Ontology/Ontologies: Defining the Theme
The title of this special section of the Journal of Ethnobiology, which grew out of a conference of the same name held at the University of Oxford in 2014, is intentionally provocative, immediately inspiring a number of questions: What might it mean to look at human-plant relations “ontologically”? What, indeed, is an “ontology,” and how does it relate to plants? Can the field of ethnobiology fruitfully engage with theoretical movements in the social sciences and humanities that advocate an ontological approach to human-nonhuman relations? In the epoch of the Anthropocene—and in light of the realization that the activity of human beings alters not only local ecosystems and the constitution of the atmosphere, but also the geological and tectonic foundations of the planet—how might human-plant relations be re-conceptualized and theorized? Further still, how can the relation between theory and practice be reformulated in light of these challenges? In this special section, we grapple with these difficult questions while remaining grounded in the interdisciplinary research concerning people and plants presented by our contributors. This preface serves to introduce the core concepts and questions discussed in the following articles, while providing some tools (including key bibliographic references) to aid in understanding.
The last decade in the social sciences might be termed the Age of Ontology. The fervent adoption of this philosophical concept across a range of disciplines including anthropology, archaeology, information science, and science and technology studies (STS) has been heralded as signaling a paradigm shift (Carrithers et al. 2010; Henare et al. 2007). Ontology, of course, is a foundational area of enquiry in philosophy, where it refers to the study of the nature of being and reality. In the process of its experimental transposition into other disciplines, the meaning of the term has become increasingly kaleidoscopic to the extent that it defies generalization or definition (see Ellen, this issue). This intellectual moment has retroactively been given the epithet “the Ontological Turn,” a term that refers to a fragmented collection of philosophies with no cohesive vision but united by certain family resemblances (Pedersen 2012; Viveiros de Castro 2015). These approaches tend to share in common the rejection or critical re-evaluation of certain concepts associated with the post-Enlightenment tradition of thought including, notably, nature, culture, human, and nonhuman (Descola 2013; Ingold and Pálsson 2013; Latour 1993).
How, then, do these deconstructivist tendencies relate to ethnobiology and the study of ecological knowledge and practice? Ontological approaches share an intellectual genealogy with post-humanist philosophies (Haraway 2008), and both are concerned with re-conceptualizing the relationships between humans and nonhumans. Inspired by thinkers such as Gregory Bateson (1972), Deleuze and Guattari (1980), and Bruno Latour (1993), post-humanist scholars have argued for the radical upheaval of the conventional notion of “the human” (e.g., Bennett 2010). Staunchly against human exceptionalism, these thinkers emphasize the agency of nonhuman life forms and cross-species relations in shaping the very fabric of existence (e.g., Kohn 2013). If used critically, it is posited, the intellectual tools afforded by these philosophies can enhance an ability to understand the constitution of varied ontological systems, such as animist cosmologies in which plants and animals are endowed with forms of personhood or human-like subjectivity. Indeed, the Ontological Turn itself was initiated by a number of innovative ethnographies of Amazonian cosmologies conducted by anthropologists during the 1980s and 1990s (Descola 1994; Viveiros de Castro 1998; see also Costa and Fausto 2010).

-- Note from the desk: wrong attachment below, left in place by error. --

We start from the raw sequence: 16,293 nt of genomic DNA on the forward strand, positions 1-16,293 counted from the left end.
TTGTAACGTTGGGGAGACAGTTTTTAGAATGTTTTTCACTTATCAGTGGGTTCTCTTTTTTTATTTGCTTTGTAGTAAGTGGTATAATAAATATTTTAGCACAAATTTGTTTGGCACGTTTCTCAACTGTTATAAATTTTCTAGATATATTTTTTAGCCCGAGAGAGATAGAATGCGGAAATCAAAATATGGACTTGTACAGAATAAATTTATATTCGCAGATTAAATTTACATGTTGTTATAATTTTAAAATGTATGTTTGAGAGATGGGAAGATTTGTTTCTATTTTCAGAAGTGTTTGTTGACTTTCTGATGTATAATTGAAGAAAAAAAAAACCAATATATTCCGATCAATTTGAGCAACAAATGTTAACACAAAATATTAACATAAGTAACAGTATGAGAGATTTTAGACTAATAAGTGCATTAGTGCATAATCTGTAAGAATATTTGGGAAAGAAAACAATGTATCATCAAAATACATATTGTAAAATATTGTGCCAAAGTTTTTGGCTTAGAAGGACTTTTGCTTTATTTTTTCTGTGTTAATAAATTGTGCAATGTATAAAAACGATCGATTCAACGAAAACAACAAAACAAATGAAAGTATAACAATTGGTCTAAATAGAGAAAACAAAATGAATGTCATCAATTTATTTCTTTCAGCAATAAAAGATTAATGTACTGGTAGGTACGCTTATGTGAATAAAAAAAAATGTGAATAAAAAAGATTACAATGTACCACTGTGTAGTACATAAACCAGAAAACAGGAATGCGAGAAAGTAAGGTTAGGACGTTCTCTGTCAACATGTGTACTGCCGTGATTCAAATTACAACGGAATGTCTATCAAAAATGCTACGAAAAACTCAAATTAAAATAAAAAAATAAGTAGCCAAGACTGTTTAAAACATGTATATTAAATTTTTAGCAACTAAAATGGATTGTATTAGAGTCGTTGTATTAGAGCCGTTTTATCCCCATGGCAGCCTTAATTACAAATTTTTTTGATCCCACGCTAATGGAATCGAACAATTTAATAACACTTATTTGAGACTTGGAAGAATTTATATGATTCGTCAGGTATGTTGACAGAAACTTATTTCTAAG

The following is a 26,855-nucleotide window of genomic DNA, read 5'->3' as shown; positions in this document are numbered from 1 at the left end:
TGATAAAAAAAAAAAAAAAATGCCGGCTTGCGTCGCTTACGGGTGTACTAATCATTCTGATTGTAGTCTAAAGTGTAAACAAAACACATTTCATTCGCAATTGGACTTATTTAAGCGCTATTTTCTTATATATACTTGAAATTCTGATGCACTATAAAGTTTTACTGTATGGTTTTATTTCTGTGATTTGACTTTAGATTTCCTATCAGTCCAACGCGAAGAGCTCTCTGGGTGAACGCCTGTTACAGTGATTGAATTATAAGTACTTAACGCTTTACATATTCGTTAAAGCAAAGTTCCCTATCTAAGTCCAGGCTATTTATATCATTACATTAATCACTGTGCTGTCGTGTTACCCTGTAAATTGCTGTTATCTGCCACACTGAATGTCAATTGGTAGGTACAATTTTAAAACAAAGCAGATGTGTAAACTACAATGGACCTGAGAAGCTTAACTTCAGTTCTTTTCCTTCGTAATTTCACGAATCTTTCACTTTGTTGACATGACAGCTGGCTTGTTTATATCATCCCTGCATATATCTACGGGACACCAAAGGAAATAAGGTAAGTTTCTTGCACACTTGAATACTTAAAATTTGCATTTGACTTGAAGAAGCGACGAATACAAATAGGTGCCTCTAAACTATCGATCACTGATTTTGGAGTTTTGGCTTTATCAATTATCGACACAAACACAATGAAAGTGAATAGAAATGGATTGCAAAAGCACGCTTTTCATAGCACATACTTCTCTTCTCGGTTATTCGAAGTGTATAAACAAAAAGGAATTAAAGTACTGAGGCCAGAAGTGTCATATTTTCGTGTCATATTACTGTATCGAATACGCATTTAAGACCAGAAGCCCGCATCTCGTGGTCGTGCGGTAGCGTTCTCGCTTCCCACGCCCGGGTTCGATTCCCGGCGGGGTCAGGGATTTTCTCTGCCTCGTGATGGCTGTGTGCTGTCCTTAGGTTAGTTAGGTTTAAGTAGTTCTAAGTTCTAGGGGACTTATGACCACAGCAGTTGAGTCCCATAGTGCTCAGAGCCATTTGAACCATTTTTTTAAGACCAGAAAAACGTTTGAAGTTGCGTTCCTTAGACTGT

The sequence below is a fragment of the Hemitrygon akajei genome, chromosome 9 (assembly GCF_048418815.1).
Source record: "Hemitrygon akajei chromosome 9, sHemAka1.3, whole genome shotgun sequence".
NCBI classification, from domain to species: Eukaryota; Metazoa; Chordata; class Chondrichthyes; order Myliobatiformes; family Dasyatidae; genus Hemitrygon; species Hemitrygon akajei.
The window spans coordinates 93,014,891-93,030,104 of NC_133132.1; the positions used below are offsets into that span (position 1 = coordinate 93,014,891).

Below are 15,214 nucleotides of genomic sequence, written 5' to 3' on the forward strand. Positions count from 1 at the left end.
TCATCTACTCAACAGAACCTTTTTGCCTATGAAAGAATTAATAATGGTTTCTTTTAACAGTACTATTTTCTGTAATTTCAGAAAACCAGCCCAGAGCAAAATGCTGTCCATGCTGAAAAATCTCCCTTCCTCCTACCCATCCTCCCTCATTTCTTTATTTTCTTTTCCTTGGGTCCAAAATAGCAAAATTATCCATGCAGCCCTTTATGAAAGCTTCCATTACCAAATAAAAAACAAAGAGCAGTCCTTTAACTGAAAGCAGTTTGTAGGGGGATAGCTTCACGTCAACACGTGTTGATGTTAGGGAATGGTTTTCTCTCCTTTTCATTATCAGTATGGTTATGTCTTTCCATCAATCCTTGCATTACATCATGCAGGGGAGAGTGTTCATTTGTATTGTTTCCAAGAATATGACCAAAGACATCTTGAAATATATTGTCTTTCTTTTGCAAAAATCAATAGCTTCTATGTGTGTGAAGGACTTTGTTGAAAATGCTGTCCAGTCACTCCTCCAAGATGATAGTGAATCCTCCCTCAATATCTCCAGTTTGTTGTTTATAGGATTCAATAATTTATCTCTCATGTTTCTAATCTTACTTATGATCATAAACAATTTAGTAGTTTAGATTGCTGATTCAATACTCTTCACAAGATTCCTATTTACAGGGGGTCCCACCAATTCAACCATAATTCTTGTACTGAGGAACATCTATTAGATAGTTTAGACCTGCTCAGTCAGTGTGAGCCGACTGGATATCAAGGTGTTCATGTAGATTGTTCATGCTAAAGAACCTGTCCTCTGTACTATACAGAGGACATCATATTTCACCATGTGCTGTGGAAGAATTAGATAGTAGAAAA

In this special section, we ask the question, can ethnobotanical and ontological approaches be reconciled? Might we begin to talk about “botanical ontologies,” and if so, to what might this curious term refer? This question remains purposefully open-ended; in our view, the term is most useful when treated as a heuristic concept to provoke debate across disciplinary boundaries. Still, there are numerous possibilities. First, in accordance with the remit of ethnobotany, we may ask how humans in different cultural and cosmological contexts perceive, conceptualize, and value plant-life (Ellen 2006). Taking the notion of ontology further, we might consider how radically divergent human-plant life-worlds are constructed in an ontological “pluriverse” (Escobar 2011). Further still, and in the post-humanist vein, we may begin to ask what kind of “ontologies” plants themselves occupy, and how they might perceive—even conceive—of their worlds and of human beings. Such questions are gaining credence, for instance, with emerging scientific research on plant intelligence and communication (Bonfant and Genre 2015; Gagliano 2015; Johnson and Gilbert 2015).
There are, however, challenges in attempting such thought-leaps. For instance, much ontological discourse remains somewhat abstracted from the political nature of ecological relations, as in, for instance, conservation-based conflicts and debates about climate change. Furthermore, ontology, as the study of being, is related in complex ways to epistemology, or the study of knowledge (Carrithers et al. 2010; Kohn 2002:107). The relationship between the two requires further theorization for application in ethnobiology, with its conventional focus on knowledge systems and cognition. While ethnobiologists continue to discuss traditional and local ecological knowledge (TEK and LEK respectively), ontologically-minded thinkers have remained critical of the analytical privileging of epistemology (Henare et al. 2007; Viveiros de Castro 2015). However, knowledge remains a crucial element in practical, intellectual, and political engagements with the living world (Hunn 2006, 2014). How, then, might ontology and epistemology relate to one another in the domain of ethnobotany? Next, how can ethnobiological approaches, which demonstrate the pan-cultural propensity of human beings to perceive and categorize the living world (Atran 1990; Atran and Medin 2008; Berlin 1992), be reconciled with multinaturalist philosophies that emphasize the radical plurality of natures (Descola 2013; Latour 2013; Rival 2012)? Finally, in a methodological sense, can the ethnobotanist, manacled to the taxon Homo sapiens, truly conduct a “multispecies ethnography” (Kohn 2013) of plant-life, and, if so, how? These are difficult, and perhaps, ultimately, unanswerable questions. Nevertheless, they necessitate our consideration, and this special section can be thought of as a step in this direction.